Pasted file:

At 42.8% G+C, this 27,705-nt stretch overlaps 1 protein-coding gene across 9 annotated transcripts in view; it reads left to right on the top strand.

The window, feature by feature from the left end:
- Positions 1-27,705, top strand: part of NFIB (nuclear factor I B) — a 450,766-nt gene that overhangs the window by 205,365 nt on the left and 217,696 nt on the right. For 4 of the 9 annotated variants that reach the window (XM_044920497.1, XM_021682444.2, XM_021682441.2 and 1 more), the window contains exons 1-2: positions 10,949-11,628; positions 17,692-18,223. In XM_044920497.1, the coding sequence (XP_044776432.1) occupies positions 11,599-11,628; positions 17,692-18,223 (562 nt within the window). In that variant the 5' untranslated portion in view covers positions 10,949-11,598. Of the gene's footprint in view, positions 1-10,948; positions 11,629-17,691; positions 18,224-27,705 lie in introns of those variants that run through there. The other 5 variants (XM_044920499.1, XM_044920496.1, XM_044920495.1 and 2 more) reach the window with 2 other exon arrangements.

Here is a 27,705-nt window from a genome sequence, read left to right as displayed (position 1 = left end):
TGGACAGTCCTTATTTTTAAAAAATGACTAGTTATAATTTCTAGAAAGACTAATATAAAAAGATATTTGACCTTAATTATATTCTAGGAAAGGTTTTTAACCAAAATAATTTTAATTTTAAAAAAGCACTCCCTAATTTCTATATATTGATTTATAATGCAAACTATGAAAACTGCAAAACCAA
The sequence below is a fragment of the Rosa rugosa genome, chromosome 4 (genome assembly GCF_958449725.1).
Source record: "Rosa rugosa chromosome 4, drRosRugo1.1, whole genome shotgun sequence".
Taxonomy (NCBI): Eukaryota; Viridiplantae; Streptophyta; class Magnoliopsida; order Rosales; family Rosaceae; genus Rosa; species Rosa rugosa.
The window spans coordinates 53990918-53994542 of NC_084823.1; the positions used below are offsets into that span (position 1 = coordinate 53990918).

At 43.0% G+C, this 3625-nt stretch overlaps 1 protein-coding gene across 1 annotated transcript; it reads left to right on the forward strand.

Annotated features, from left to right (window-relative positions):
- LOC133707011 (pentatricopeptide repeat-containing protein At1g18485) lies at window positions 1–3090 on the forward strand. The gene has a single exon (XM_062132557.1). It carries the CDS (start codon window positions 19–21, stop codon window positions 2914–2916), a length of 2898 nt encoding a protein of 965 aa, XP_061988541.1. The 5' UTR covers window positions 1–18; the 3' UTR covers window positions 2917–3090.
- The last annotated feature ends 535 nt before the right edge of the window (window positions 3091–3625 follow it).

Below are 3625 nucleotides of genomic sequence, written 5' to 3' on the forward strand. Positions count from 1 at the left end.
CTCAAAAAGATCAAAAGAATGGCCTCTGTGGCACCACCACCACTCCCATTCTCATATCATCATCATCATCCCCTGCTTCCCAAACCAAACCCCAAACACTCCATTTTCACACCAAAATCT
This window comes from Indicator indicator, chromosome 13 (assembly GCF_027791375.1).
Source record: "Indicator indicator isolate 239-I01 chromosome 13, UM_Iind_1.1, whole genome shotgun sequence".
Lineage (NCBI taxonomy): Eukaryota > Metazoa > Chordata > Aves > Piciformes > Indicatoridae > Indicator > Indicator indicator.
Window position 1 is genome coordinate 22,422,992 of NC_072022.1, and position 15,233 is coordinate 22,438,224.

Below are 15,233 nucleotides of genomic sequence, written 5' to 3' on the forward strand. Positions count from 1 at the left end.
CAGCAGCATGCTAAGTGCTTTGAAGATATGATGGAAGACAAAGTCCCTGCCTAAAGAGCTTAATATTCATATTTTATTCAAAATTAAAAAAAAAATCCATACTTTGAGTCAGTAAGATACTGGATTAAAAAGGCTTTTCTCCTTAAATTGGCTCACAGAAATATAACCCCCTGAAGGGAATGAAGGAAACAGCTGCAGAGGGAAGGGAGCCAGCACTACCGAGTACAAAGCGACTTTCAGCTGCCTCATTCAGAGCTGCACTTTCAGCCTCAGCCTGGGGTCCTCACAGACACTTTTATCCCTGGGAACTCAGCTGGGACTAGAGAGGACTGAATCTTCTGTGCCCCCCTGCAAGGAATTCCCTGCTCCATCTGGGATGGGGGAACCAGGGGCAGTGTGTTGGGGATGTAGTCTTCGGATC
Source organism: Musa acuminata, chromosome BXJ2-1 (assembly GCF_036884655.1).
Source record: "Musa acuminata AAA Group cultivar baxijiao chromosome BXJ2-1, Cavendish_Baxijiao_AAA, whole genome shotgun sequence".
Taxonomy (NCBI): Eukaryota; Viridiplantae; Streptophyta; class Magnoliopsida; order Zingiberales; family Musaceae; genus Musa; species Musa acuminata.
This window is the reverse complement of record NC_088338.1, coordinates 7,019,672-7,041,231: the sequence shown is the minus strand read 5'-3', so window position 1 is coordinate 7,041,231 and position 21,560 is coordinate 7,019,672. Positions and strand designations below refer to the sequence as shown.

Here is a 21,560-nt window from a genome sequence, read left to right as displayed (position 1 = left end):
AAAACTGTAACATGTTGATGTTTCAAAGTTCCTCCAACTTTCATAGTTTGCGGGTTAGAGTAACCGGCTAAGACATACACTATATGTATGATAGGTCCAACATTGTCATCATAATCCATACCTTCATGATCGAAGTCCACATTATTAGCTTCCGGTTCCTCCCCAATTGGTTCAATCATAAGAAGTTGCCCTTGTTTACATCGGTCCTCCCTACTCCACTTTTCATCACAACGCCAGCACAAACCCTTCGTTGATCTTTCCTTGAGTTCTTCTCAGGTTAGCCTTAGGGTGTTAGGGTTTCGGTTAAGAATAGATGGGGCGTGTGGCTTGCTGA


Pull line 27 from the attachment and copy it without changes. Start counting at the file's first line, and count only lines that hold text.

AAAACTGTAACATGTTGATGTTTCAAAGTTCCTCCAACTTTCATAGTTTGCGGGTTAGAGTAACCGGCTAAGACATACACTATATGTATGATAGGTCCAACATTGTCATCATAATCCATACCTTCATGATCGAAGTCCACATTATTAGCTTCCGGTTCCTCCCCAATTGGTTCAATCATAAGAAGTTGCCCTTGTTTACATCGGTCCTCCCTACTCCACTTTTCATCACAACGCCAGCACAAACCCTTCGTTGATCTTTCCTTGAGTTCTTCTCAGGTTAGCCTTAGGGTGTTAGGGTTTCGGTTAAGAATAGATGGGGCGTGTGGCTTGCTGA